Or I could be over analyzing the whole thing. Who knows? All I know is that I feel a whole lot better working with that team since then.

How to Fail Without Really Trying

July 28, 2009


Having been working on software projects now for more than a few years I feel as though I have explored many of the most common (and a few of the not-so-common) ways of failing on a project. The good news is that you can do it with any project. It really doesn’t matter which methodology you choose to use: waterfall, scrum, XP, Kanban – you can fail spectacularly with them all. It’s deceptively easy to do and in fact, in my experience teams do it all the time. According to the people who measure these things, like in the 2004 Standish CHAOS report, we seem to be getting better at failing projects over time. I like to think that somehow, in my own small way, I’ve helped to contribute to those statistics. The good news is that you too can contribute to our long and not-so-distinguished history of software project failures. For those who are just starting out at failing software projects I have a few tips to help you along.

First things first, you have to pick or become part of a project that you really don’t have much passion or interest in. Nothing beats raw, unadulterated apathy to guarantee the failure of a project. There are all sorts of clever ways to justify our presence on projects that we really don’t care much about:

  1. It’s a down economy and I’ll do whatever it takes to keep a job. No, really – anything.
  2. It’s too hard to do the work required to find something we’re really passionate about that pays the bills
  3. Let someone else make the decisions about what we work on. This has the added benefit of enabling us to point the finger of blame for our situation at someone else!
  4. Adopt a strategy of learned helplessness. This isn’t as easy as it sounds – it takes literally years of really hard work to completely stifle a person’s initiative and will to fight. But hang in there, I’m here to tell you it can be done. Persistence matters.
  5. Join a team of people you really don’t particularly like or admire. If you have trouble with this, try taking on a superior attitude. That way they won’t like you even if you don’t find them particularly offensive.

If you are unfortunate enough to come across a project that perhaps your team does have some interest in, don’t despair – there are some things you can do to fix it so that nobody will want to be a part of the project in short order. First, you need to cultivate a very selfish attitude. Try the following:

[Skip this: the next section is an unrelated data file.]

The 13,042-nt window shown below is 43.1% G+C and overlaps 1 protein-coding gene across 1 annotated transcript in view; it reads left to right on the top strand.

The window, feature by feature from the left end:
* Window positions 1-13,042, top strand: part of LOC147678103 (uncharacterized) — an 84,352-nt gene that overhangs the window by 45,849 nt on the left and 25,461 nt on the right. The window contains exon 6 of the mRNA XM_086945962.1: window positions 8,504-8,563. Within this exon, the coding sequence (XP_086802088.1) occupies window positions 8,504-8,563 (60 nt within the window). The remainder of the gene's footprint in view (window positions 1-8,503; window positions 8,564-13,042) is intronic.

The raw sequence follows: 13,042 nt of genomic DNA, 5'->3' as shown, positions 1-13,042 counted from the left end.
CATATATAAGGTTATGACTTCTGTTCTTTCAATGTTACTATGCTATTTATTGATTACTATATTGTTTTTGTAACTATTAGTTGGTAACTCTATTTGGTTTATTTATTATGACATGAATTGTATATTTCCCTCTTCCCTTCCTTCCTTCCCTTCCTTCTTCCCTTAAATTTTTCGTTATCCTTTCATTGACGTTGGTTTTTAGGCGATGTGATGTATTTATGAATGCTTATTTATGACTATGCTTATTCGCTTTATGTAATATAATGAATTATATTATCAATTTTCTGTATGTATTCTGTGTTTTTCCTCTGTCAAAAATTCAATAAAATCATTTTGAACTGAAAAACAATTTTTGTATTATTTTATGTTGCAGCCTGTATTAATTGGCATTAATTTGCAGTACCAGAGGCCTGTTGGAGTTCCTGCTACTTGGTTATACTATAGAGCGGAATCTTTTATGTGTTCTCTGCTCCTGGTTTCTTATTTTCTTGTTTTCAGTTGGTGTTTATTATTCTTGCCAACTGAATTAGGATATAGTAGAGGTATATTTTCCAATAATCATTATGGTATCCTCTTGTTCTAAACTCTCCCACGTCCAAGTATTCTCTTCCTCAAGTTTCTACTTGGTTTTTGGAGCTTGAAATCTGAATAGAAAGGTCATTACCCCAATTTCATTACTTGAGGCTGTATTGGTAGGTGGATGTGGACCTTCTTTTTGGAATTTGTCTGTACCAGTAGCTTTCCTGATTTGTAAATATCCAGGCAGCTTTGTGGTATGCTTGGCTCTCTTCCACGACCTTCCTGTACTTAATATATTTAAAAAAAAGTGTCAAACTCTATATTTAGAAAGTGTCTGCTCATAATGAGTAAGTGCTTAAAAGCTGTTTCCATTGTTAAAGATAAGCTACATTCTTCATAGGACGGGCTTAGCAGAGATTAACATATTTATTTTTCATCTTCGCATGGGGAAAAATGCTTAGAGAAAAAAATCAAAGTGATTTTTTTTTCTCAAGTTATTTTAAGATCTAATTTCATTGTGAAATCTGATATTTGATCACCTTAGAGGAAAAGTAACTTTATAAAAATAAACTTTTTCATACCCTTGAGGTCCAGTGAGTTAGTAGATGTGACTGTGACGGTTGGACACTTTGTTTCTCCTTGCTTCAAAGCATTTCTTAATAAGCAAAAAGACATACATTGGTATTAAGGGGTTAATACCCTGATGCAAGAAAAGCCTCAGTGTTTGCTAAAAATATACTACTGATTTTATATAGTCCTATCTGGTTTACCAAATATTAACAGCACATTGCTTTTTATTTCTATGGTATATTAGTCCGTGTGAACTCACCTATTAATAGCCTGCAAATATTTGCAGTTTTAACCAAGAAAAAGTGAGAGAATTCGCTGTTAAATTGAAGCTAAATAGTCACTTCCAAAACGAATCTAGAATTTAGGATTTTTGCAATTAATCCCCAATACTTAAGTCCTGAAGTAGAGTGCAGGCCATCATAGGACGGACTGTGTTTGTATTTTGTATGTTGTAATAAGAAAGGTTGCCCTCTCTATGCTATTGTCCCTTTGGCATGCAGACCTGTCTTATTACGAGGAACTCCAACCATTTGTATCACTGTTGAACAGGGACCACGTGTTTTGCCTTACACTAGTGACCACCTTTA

1. Just go through the motions. Show up at the daily team meeting and avoid sharing anything of any use to others on the team. Make it all about you. Just like show and tell in first grade. As far as I can tell, this seems to be the natural state of affairs for most standup meetings, so it should be easy to manage.
  2. Avoid the elephant in the room. Elephant dodging is truly an art form. I’ve witnessed teams go through contortions similar to dancing the “Limbo dance” in order to avoid tangling with the team pachyderm.
  3. When in meetings, be sure that you attend without making any significant contribution or preparation. I find sitting quietly with my arms crossed and occasionally nodding off during a meeting tends to discourage people from inviting me to more meetings – and that’s generally a good thing – for me.
  4. If someone solicits your input, give it grudgingly if at all. If people have a hard time getting your contribution, they’ll see it as a rare commodity and value it more highly.
  5. Whatever you do, don’t make the classic mistake of getting frustrated and asking more of others – otherwise they’ll start to do it too, and then eventually they might do it to you!
  6. Be very quiet. Don’t speak up unless asked, and when that happens, be sure to answer using monosyllables. “No” is always a good start. Even better – just shake your head.
  7. Don’t *ever* rock the boat.

Oh, one more thing: I know people are going to need help with some of this, so I want to offer my services as a consultant. If you really want to fail the easy way, give me a call – my services are available for a very high price. In fact the steep price alone may be enough to guarantee project failure. Of course as far as I can tell the competition is pretty fierce these days. There are a lot of people out there who will cheerfully escort you down the well trodden path to failure while taking your money and spouting meaningless managerial advice.